Despite Hype, Few Complete Free Online Classes

Despite Hype, Few Complete Free Online Classes
December 19, 2013

Joy Pullmann

Joy Pullmann is a research fellow on education policy for The Heartland Institute and managing... (read full bio)
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Amid breathless media reports that free online university classes will dramatically change education, a new study finds few who enroll complete or even attend the classes.

Of approximately a million people who enrolled in one or several of sixteen Coursera “massive open online courses,” or MOOCs, on average only 4 percent completed a course. Only half viewed at least one lecture video from their course.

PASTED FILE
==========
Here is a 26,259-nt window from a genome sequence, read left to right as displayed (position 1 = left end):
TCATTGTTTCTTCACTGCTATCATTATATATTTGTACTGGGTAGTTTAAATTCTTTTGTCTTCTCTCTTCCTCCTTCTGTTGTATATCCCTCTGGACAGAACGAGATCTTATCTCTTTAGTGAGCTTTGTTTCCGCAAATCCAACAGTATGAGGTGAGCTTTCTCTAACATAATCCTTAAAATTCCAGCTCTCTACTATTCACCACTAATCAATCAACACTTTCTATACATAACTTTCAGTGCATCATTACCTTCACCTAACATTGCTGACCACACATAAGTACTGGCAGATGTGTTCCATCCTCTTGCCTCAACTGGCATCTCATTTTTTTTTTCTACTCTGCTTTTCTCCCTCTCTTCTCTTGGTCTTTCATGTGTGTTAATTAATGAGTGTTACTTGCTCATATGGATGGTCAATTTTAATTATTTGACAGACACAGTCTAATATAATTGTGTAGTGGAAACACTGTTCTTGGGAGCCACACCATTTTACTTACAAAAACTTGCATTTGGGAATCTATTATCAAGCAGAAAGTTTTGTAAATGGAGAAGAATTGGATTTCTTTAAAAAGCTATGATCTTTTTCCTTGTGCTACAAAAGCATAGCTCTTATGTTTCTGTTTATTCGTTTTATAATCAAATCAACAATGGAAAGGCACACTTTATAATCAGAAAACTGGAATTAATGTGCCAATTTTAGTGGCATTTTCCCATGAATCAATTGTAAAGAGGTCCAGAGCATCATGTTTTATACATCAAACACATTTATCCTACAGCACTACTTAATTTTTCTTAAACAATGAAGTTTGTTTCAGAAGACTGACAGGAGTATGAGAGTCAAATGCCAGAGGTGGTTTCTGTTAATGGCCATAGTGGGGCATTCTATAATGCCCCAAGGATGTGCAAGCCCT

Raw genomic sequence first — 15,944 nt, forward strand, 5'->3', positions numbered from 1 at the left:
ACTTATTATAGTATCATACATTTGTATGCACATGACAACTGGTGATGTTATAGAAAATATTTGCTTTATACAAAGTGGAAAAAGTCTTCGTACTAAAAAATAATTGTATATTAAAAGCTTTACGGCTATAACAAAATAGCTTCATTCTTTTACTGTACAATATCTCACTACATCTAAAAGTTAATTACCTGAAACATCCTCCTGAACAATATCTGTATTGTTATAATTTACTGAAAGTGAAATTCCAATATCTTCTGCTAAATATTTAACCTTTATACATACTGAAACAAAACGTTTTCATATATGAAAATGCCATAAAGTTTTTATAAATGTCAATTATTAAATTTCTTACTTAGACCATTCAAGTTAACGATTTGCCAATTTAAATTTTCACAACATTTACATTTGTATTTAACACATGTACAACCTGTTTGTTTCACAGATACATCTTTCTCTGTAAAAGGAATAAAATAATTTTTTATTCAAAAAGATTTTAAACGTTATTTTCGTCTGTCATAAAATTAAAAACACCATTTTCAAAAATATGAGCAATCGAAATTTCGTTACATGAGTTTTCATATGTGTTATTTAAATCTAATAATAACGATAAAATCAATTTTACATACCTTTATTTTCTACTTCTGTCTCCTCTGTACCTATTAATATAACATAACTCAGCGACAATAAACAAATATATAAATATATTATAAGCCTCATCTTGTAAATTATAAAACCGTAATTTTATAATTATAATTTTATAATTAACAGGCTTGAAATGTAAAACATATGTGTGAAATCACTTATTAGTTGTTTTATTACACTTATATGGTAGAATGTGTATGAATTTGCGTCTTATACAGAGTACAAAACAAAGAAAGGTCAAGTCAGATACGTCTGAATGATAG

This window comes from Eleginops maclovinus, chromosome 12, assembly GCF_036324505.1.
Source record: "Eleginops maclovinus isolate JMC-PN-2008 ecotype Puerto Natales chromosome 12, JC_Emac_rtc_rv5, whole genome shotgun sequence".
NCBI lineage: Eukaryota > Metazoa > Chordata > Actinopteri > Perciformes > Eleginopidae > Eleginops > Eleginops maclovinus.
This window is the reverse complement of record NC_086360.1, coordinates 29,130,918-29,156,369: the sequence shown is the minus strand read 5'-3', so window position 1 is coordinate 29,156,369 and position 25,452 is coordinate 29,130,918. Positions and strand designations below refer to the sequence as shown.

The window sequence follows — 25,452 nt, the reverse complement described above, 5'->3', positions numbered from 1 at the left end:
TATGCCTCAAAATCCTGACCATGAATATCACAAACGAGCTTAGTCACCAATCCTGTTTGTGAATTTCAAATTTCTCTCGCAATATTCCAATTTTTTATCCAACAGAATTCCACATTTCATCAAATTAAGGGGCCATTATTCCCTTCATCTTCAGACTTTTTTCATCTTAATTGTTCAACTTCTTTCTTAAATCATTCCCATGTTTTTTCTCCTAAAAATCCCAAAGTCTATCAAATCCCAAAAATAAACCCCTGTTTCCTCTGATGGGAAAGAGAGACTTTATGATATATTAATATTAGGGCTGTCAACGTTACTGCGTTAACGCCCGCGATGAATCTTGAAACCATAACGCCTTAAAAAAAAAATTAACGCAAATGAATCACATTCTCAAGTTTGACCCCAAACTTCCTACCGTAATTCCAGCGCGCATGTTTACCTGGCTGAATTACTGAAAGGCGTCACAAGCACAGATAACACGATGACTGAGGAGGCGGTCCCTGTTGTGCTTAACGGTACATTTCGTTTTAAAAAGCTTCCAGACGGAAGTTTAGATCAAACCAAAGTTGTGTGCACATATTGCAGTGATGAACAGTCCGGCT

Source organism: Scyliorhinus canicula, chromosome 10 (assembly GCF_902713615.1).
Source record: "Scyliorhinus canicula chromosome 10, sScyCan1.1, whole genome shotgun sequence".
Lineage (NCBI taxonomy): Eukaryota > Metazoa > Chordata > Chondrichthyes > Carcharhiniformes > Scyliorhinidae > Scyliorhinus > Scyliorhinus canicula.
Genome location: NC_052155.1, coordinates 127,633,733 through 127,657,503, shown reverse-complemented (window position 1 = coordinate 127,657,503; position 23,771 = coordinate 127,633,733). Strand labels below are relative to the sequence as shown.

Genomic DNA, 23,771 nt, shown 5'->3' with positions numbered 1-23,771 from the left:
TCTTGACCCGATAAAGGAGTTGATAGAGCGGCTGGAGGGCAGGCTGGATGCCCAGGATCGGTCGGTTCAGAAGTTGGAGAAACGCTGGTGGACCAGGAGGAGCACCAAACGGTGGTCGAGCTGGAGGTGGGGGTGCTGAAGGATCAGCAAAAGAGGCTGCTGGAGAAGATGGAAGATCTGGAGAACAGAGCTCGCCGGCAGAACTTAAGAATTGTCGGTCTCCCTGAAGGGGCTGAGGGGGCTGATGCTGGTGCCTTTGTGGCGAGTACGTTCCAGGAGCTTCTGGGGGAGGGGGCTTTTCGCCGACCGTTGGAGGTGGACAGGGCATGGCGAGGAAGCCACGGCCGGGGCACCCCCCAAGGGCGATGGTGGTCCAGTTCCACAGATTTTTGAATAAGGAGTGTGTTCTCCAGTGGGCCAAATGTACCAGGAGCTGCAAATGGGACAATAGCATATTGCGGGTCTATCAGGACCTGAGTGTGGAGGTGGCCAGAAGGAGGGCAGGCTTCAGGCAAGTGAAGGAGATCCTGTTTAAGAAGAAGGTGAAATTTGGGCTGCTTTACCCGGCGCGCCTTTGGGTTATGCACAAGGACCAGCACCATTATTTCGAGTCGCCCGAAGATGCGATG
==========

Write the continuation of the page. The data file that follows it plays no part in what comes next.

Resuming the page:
Such results have made MOOC leader Sebastian Thrun, who quit teaching at Stanford University to start the MOOC platform Udacity, rethink his hopes for reaching the world through low-cost online education. He’s turning to training workers through business partnerships.

The sixteen classes analyzed in the University of Pennsylvania study varied in subject, assignment difficulty and type, and instructional time. Subjects ranged from single-variable calculus to first aid to ancient mythology. There was no statistically significant increase in completion rates by instruction type or support offered, such as live online chat and course length. Six percent of enrollees completed courses with lower workloads, versus about 2.5 percent who completed courses with higher workloads. 

Image by Michael Surran.

Joy Pullmann

Joy Pullmann is a research fellow on education policy for The Heartland Institute and managing... (read full bio)